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Is There a Maximum Compensation Amount on Personal Injury Cases in Texas?

If you’ve been involved in an accident caused by someone else’s negligence, there are certain rights that you are entitled to during your recovery that will help you get back on your feet quickly. Texas law is clear on your rights as well as the responsibilities of the party-at-fault in an auto accident or any type of personal injury. For example, you have a right to sue the negligent party to compensate for the injuries sustained. A San Antonio personal injury lawyer can evaluate your case and help you to get fair compensation for economic and non-economic injuries.

Like is the case in all states, you have the right to file a personal injury lawsuit if you are involved in a serious road accident caused by a negligent driver. However, just because you have filed a lawsuit does not mean you are eligible for compensation. There are a number of things that the court will consider to determine whether you should be compensated. Moreover, the amount of compensation will be determined based on the circumstances surrounding the case.

It is crucial to work with an experienced Texas personal injury lawyer to know your options in an auto accident case. Working with an attorney will also ensure you are awarded a fair settlement.

How Much Compensation Will You Receive?

The amount of compensation offered in any personal injury case varies depending on things such as:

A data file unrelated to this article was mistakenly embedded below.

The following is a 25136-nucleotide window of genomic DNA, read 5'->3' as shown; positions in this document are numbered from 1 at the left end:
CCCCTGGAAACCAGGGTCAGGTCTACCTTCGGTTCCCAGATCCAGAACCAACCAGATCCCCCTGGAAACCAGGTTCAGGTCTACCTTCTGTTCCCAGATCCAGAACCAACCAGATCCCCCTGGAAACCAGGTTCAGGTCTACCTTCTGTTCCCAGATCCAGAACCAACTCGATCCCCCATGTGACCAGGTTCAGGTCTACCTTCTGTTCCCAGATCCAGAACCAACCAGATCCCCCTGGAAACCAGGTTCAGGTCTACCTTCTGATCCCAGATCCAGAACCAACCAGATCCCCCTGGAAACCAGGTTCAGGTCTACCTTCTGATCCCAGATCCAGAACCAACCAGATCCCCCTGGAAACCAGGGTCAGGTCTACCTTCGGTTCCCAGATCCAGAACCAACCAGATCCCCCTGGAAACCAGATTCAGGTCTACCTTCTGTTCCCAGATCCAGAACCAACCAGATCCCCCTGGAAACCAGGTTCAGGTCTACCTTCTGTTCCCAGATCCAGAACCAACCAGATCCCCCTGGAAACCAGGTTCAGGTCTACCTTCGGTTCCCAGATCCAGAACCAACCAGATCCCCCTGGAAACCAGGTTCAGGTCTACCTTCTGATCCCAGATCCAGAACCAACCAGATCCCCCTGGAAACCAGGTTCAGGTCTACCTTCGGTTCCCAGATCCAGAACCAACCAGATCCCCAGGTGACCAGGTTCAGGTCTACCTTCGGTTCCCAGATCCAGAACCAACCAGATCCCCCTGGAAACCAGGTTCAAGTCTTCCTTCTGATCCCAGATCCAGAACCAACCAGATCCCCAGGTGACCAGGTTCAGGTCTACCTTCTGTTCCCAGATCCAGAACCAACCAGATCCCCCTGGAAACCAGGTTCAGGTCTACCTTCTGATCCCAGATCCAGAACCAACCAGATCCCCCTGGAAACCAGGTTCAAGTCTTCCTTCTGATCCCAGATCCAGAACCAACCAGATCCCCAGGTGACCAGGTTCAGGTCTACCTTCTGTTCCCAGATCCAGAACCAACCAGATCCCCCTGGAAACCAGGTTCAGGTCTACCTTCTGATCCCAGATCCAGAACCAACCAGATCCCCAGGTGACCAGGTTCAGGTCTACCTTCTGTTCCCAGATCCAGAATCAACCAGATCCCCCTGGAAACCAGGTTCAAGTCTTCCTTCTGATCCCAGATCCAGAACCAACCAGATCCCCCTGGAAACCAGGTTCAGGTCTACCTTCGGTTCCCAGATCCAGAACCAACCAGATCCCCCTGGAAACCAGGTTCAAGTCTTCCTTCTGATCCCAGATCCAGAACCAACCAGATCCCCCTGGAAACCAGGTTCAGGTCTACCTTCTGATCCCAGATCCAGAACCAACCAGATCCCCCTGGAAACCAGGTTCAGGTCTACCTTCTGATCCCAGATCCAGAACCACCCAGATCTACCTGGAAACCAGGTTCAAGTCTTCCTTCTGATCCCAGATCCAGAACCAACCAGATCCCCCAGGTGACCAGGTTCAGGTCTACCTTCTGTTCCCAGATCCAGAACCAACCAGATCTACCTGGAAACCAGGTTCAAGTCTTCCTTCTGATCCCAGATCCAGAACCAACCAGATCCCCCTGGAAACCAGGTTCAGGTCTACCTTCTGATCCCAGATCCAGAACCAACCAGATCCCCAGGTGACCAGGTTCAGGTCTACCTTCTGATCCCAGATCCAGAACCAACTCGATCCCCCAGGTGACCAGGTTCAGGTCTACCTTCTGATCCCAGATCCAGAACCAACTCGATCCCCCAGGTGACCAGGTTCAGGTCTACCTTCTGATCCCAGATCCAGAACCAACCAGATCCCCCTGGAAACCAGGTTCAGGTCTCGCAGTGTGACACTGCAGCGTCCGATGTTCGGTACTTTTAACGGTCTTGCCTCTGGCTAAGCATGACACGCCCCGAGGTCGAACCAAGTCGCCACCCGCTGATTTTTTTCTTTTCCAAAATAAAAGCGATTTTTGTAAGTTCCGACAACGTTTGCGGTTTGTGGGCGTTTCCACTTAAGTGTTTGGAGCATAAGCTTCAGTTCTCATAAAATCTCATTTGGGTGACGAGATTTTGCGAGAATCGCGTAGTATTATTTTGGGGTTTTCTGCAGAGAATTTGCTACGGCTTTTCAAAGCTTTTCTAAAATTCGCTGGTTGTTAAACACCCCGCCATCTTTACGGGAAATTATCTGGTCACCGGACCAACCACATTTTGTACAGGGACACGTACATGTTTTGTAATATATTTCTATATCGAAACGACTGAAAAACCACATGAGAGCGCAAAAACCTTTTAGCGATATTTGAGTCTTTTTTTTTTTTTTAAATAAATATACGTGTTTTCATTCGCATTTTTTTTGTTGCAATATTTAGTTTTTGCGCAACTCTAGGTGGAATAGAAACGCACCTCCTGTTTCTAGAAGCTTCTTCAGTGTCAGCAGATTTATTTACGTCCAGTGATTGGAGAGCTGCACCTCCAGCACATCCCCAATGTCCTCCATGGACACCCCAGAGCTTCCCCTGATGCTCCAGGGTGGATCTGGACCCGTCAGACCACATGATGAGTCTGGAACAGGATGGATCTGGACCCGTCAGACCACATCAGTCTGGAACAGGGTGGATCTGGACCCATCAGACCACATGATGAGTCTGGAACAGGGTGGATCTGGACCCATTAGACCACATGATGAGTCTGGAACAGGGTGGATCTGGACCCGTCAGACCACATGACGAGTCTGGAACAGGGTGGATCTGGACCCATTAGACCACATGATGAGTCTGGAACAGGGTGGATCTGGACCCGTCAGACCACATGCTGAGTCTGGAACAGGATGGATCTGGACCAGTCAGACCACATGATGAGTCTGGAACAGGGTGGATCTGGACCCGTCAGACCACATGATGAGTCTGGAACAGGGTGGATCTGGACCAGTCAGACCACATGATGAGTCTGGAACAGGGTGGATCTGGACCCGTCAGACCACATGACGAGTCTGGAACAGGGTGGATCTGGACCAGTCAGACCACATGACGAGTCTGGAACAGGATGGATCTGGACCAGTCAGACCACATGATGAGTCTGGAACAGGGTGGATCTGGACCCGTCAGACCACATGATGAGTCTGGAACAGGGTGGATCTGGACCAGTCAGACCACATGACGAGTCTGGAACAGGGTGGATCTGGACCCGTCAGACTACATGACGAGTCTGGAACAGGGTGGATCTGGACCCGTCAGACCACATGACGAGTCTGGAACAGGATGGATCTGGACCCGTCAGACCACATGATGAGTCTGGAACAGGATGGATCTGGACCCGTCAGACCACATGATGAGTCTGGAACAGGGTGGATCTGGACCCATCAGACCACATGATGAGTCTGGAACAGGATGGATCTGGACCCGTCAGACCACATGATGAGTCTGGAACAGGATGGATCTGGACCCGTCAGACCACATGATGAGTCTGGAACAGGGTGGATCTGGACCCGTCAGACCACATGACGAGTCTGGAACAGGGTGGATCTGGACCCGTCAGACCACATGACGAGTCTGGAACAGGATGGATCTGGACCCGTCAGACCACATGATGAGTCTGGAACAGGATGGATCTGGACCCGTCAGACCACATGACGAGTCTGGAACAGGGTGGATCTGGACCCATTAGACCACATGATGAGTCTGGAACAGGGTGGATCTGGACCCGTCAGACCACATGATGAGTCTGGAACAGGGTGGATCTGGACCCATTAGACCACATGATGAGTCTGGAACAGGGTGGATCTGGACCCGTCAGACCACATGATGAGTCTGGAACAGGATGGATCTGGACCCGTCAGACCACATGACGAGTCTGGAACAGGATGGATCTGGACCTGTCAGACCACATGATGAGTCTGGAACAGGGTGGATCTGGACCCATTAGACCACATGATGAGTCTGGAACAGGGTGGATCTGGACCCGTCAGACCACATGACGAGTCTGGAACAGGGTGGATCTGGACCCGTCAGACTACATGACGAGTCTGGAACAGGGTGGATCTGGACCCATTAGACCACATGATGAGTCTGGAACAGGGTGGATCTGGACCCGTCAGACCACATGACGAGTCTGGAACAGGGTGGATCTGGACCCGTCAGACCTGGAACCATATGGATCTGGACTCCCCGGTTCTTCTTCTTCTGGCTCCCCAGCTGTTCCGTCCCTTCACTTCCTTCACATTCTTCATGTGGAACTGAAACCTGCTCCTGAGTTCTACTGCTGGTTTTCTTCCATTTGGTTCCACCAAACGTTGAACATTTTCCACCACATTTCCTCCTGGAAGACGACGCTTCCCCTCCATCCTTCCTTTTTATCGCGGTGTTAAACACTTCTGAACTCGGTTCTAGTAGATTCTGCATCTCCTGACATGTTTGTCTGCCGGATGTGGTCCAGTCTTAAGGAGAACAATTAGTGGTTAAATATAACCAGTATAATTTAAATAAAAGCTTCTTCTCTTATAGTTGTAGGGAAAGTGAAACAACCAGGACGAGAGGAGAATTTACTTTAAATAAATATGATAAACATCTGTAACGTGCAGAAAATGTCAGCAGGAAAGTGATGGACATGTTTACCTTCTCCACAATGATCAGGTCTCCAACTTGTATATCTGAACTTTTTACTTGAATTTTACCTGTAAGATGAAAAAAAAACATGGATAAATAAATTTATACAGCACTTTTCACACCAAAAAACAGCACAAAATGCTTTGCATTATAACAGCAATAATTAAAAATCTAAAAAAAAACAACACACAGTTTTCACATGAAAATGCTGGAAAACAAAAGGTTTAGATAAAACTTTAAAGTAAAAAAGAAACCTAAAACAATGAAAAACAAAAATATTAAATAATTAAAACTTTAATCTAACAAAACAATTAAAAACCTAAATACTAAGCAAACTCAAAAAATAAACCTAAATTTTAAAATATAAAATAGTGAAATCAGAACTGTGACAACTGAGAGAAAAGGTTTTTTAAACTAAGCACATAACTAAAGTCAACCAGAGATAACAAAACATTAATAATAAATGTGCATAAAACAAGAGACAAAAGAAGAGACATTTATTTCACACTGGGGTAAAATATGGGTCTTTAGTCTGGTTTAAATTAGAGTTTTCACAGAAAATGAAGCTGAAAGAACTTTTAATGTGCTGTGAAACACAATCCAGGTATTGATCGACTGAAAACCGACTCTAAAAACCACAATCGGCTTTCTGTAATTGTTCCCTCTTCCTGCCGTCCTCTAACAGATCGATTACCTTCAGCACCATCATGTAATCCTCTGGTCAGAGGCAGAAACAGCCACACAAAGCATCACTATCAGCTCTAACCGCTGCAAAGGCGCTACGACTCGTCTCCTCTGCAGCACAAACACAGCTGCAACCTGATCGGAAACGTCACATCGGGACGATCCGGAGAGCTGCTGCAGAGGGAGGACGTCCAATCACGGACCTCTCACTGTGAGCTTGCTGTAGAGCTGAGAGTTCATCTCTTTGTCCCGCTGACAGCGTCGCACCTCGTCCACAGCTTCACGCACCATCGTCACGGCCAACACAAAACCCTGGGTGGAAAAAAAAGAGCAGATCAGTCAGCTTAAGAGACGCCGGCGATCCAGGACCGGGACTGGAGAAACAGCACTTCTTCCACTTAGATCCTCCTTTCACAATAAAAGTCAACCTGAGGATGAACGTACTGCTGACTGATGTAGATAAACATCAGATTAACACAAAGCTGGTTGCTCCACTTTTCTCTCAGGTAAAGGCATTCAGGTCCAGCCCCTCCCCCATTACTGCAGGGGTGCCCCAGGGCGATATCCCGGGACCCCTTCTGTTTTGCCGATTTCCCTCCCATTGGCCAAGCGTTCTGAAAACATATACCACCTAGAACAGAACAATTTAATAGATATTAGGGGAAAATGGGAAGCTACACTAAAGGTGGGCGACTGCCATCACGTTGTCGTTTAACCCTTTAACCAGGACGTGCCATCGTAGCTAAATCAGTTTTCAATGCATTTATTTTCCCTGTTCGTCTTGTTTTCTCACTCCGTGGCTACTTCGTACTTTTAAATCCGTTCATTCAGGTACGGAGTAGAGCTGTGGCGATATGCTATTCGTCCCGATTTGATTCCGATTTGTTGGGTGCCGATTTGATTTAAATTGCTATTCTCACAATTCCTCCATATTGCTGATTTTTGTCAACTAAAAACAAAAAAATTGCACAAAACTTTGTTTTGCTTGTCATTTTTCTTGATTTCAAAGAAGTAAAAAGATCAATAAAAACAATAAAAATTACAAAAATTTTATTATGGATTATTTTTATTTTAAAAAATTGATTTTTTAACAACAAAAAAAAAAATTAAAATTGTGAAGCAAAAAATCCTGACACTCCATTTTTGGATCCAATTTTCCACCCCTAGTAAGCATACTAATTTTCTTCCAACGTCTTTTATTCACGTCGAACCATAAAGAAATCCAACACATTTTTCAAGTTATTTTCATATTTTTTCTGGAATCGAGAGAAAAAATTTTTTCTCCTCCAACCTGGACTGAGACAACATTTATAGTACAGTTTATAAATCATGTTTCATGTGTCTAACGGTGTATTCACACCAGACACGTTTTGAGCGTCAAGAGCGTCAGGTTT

• The severity of the injuries sustained
  • Whether you had any role to play in the accident
  • How your life was affected after the accident
  • Texas state caps on compensation

An experienced personal injury lawyer that has dealt with auto accident cases that are similar to yours will be in a good position to advise you on the way forward. Based on the circumstances of the case, the attorney can estimate an amount that you are likely to be awarded by the courts should the case go to trial.

One of the important factors that will determine the amount of compensation you will receive in Texas for auto accident injuries is the state damage caps.

Texas Damage Caps

In Texas, there are limits on the amount of economic and non-economic damages that you can receive for different personal injury losses. The state also restricts the number of damages affected parties can receive. The damage caps can determine your ability to make a claim or the outcome of a personal injury case. 

Below is an overview of the maximum compensation that you can be awarded based on different personal injury cases.

Government Liability Damage Caps

In Texas, citizens cannot directly sue government organizations and entities for personal injuries. However, in some special circumstances, government entities may be held liable and can be sued for up to $500,000.

Government Liab

If you suffer a personal injury due to the negligence of a government employee or the municipality, the maximum compensation you are entitled to is $500,000. Each party that is responsible for your injuries can be sued for up to $250,000.

Medical Malpractice Non-Economic Damage Caps

In Texas, anyone who gets injured in a hospital or by a medical practitioner due to medical malpractice can sue for economic damages. However, the maximum amount that a medical malpractice victim can receive for non-economic damages is capped by the state.